As described above, one or more process stations may be included in a multi-station processing tool. FIG. 5 shows a schematic view of an embodiment of a multi-station processing tool 500 with an inbound load lock 502 and an outbound load lock 504, either or both of which may comprise a remote plasma source. A robot 506, at atmospheric pressure, is configured to move wafers from a cassette loaded through a pod 508 into inbound load lock 502 via an atmospheric port 510. A wafer is placed by the robot 506 on a pedestal 512 in the inbound load lock 502, the atmospheric port 510 is closed, and the load lock is pumped down. Where the inbound load lock 502 comprises a remote plasma source, the wafer may be exposed to a remote plasma treatment in the load lock prior to being introduced into a processing chamber 514. Further, the wafer also may be heated in the inbound load lock 502 as well, for example, to remove moisture and adsorbed gases. Next, a chamber transport port 516 to processing chamber 514 is opened, and another robot (not shown) places the wafer into the reactor on a pedestal of a first station shown in the reactor for processing. While the embodiment depicted in FIG. 5 includes load locks, it will be appreciated that, in some embodiments, direct entry of a wafer into a process station may be provided.

The depicted processing chamber 514 comprises four process stations, numbered from 1 to 4 in the embodiment shown in FIG. 5. Each station has a heated pedestal (shown at 518 for station 1), and gas line inlets. It will be appreciated that in some embodiments, each process station may have different or multiple purposes. For example, in some embodiments, a process station may be switchable between an ALD and plasma-enhanced ALD process mode. Additionally or alternatively, in some embodiments, processing chamber 514 may include one or more matched pairs of ALD and plasma-enhanced ALD process stations. While the depicted processing chamber 514 comprises four stations, it will be understood that a processing chamber according to the present disclosure may have any suitable number of stations. For example, in some embodiments, a processing chamber may have five or more stations, while in other embodiments a processing chamber may have three or fewer stations.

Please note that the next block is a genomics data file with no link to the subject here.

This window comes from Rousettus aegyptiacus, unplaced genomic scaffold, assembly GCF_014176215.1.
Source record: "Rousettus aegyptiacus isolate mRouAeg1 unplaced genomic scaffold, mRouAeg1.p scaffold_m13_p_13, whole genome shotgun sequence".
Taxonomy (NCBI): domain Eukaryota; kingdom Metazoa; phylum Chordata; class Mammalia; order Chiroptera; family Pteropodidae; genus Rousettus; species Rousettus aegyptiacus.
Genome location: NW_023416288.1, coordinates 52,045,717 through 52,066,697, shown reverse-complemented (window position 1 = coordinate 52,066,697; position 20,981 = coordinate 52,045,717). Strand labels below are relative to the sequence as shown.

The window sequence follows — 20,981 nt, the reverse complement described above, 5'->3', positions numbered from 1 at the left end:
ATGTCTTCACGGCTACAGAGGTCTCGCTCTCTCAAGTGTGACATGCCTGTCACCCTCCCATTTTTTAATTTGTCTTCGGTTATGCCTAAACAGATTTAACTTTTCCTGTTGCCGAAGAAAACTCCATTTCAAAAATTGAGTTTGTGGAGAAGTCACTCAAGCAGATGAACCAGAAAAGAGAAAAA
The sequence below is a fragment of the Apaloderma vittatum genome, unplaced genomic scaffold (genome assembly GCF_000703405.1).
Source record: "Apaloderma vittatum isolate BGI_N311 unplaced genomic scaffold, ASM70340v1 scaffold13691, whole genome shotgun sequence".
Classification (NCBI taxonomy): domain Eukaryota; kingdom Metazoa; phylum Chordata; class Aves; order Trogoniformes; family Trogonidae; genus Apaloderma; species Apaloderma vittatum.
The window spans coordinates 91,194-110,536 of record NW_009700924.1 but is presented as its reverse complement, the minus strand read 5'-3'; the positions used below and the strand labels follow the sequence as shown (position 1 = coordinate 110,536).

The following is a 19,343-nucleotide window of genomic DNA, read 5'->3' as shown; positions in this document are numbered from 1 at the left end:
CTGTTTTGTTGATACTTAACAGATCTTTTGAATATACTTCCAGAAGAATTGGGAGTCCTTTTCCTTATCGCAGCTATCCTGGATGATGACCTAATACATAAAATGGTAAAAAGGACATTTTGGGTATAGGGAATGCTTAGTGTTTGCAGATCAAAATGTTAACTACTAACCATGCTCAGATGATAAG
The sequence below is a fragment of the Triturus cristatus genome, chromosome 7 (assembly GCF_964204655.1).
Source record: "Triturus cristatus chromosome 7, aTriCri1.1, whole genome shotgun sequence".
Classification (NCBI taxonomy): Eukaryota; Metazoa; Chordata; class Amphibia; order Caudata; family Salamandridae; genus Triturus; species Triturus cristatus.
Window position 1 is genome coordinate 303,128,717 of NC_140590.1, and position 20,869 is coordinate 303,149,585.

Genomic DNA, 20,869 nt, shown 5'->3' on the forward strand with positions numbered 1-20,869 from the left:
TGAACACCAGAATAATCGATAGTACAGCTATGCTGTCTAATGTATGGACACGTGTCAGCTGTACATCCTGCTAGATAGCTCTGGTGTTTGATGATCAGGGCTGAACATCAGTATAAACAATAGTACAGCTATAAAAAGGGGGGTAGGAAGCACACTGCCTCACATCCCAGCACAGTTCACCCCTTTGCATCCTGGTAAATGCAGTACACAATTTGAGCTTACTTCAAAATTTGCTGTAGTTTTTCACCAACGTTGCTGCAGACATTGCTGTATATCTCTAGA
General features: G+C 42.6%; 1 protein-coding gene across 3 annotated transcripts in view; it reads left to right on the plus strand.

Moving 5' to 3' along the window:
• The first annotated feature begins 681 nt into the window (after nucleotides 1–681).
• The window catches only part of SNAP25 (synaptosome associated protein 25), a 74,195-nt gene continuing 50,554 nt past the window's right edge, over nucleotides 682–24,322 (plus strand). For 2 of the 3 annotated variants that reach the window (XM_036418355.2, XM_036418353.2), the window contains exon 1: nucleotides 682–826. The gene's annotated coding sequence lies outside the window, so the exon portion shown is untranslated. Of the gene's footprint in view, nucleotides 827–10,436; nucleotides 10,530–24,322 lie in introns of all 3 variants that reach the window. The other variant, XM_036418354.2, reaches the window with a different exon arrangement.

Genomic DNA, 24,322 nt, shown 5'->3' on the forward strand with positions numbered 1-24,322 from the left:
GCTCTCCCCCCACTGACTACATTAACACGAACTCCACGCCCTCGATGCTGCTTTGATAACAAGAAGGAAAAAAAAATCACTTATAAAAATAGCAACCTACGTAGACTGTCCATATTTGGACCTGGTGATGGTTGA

FIG. 5 depicts an embodiment of a wafer handling system 590 for transferring wafers within processing chamber 514. In some embodiments, wafer handling system 590 may transfer wafers between various process stations and/or between a process station and a load lock. It will be appreciated that any suitable wafer handling system may be employed. Non-limiting examples include wafer carousels and wafer handling robots. FIG. 5 also depicts an embodiment of a system controller 550 employed to control process conditions and hardware states of process tool 500. System controller 550 may include one or more memory devices 556, one or more mass storage devices 554, and one or more processors 552. Processor 552 may include a CPU or computer, analog, and/or digital input/output connections, stepper motor controller boards, etc.